Ellington:        It’s taught me a lot about structure, plot, and arcs both for story and character.  It’s taught me how to layer character cadence over an actor’s natural cadence. For instance, I’ve written a script.  The character cadences are specific – it’s the old adage in prose where you shouldn’t need tags like “she said” and “he said” to know who’s talking.  Then, you get actors.  A good actor can adapt to any cadence, but also has his own innate way of speaking.  So, in the rehearsal room, I’ll do some tweaks to align the two a little more, make the character cadence and the actor’s natural rhythm overlap a bit, so it truly sounds like the actor is thinking up the words in the moment.  Sometimes it’s just changing word here and there.  There’s usually cutting involved.  I like to cut in rehearsal.

 

Benson:          Why?

 

Ellington:        An actor brings dimension to what’s on the page.  A good actor in the right role will take it far beyond what I could have imagined in the writing process.  There’s the walk, the way the actor holds his body, the small gestures he comes up with in rehearsal – all of those add to the overall character, and usually mean you can get rid of unnecessary words.  There are plenty of times when the actor can communicate what’s going on, so we can cut the words and let the actor, well, ACT.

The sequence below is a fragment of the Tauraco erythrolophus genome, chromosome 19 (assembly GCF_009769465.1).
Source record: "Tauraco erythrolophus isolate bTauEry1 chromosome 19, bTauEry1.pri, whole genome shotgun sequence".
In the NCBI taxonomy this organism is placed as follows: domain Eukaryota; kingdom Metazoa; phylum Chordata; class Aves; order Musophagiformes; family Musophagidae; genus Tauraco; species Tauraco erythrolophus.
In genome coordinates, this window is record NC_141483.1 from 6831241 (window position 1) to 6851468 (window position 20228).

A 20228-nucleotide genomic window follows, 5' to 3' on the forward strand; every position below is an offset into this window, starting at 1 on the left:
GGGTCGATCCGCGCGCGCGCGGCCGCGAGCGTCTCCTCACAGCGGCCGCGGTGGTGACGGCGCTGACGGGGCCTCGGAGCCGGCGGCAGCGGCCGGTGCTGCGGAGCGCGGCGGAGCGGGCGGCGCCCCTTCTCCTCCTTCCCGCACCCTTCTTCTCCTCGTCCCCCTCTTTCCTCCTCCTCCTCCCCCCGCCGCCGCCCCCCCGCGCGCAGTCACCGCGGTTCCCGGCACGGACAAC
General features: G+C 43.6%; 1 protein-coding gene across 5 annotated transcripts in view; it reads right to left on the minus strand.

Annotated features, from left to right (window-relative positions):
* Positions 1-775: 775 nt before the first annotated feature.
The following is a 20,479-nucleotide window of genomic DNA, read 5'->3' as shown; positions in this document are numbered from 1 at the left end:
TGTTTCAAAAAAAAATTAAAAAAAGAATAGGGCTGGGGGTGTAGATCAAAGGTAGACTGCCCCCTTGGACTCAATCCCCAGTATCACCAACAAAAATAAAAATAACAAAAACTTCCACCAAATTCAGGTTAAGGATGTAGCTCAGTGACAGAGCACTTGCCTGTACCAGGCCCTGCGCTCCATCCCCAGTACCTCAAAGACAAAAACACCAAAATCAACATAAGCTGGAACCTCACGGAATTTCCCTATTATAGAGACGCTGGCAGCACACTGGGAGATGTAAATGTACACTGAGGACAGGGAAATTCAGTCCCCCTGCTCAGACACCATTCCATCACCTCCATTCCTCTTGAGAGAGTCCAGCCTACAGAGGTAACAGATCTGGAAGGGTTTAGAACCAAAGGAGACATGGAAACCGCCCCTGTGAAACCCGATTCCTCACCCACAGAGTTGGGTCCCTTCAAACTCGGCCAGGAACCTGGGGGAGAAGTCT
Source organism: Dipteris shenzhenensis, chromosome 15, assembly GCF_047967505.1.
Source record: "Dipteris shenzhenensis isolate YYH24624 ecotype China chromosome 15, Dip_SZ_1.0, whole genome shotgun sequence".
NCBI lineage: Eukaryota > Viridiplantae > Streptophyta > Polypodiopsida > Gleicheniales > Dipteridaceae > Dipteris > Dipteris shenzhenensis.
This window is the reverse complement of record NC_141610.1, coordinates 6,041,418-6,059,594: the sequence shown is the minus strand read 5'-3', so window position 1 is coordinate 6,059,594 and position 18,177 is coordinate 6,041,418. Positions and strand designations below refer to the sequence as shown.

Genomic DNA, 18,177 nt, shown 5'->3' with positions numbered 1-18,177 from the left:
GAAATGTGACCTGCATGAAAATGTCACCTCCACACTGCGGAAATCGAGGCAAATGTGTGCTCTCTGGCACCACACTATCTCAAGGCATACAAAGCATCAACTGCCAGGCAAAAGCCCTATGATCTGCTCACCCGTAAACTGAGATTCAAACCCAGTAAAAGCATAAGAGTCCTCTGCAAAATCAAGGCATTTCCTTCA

Benson:          HEX BREAKER takes place on a film set.  How much reality is there in it?

 

Ellington:        Um, let’s see, zombies on a film set?  Not so much!  Seriously, I wrote it on a dare.  The scene where Jain has to cut off Mike’s head and the car chase scene came to me while going home after excruciatingly long days on set, driving home in a bad mood.  And then I had to do some research into zombie mythology, because that’s a whole folklore that’s never really captured me.  And I changed some things.

 

Benson:          You mix several different mythologies.

 

Ellington:        Yes.  And then I tweak them a little to serve the story.

 

Benson:          Are the characters based on specific actors or films?

 

Ellington:        Originally, yes; but they grew away from their inspirations and became their own people.  When I’m doing my job properly, that’s what happens.

 

Benson:          Can you tell us who they are?

 

Ellington:        No.  I can tell you that the characters of Zig and Randy are based on two wardrobe buddies of mine and that opening premise came out of a dream I had while working with Randy last year.  So when I was handed the dare, several things coalesced, or maybe they congealed, depending upon how you look at it.  Jain Lazarus appeared, and started telling me her story, and these other bits kind of fell into place in it, so off we went.

 

Benson:          The Jain Lazarus Adventures are a series?